Speaking to InvestorDaily, Minter Ellison specialist financial services partner Richard Batten has said there is a reluctance among licensees to apply for relief from the Australian Securities and Investments Commission (ASIC) in case it results in increased scrutiny from ASIC.
According to ASIC, the corporate regulator denied a number of requests for ‘no action’ letters in relation to the Future of Financial Advice (FOFA) regime between June and September 2013. It denied requests for relief around the grandfathering of conflicted remuneration payments, in relation to the bans on conflicted remuneration and volume-based shelf-space fees, and to a firm concerned it would not be able to demonstrate compliance with the modified version of the best interests duty.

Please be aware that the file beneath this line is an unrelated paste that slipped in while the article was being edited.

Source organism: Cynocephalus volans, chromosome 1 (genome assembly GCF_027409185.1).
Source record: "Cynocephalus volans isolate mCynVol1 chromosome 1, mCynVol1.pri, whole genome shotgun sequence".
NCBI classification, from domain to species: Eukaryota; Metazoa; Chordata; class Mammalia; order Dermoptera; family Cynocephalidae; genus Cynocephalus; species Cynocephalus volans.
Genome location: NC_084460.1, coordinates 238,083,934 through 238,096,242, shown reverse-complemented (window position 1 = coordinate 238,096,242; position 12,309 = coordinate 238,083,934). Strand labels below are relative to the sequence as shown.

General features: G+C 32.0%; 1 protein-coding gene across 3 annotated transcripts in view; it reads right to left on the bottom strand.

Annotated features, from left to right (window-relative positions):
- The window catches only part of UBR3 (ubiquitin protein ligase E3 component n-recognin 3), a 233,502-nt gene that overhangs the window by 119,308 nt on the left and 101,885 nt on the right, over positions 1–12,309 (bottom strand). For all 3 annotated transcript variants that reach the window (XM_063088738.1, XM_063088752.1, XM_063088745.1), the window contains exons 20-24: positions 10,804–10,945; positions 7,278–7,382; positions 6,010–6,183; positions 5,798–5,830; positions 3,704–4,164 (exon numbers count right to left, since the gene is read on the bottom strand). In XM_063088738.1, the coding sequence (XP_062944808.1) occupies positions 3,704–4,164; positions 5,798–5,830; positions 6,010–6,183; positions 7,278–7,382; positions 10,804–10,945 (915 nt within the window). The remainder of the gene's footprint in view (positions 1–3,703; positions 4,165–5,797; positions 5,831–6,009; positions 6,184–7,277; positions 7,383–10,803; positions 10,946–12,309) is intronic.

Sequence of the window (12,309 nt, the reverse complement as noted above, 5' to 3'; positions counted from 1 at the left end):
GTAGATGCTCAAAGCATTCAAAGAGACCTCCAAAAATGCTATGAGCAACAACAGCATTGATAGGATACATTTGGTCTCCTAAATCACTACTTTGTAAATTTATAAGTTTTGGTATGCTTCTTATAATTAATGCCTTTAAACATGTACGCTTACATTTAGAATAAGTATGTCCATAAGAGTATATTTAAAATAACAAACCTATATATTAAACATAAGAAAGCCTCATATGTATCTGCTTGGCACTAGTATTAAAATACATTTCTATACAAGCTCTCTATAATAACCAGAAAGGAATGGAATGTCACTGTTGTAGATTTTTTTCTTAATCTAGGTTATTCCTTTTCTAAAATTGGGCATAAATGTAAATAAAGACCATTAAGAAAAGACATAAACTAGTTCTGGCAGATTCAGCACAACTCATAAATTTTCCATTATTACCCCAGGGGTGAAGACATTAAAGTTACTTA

However, it did grant ‘no action’ letters related to the production of a fee disclosure statement (FDS).
Batten said: ‘There may be a reluctance to seek confirmation from ASIC unless you’re pointing to very specific anomalies that you don’t feel raise significant policy issues.’
He added that even if a licensee receives legal advice that some amount of regulatory relief might be in justified, it is never ‘set in stone’.
‘There may be a reason to seek no action from ASIC, but it may affect your ability to rely on [your own legal advice] once ASIC has said they disagree,’ he said.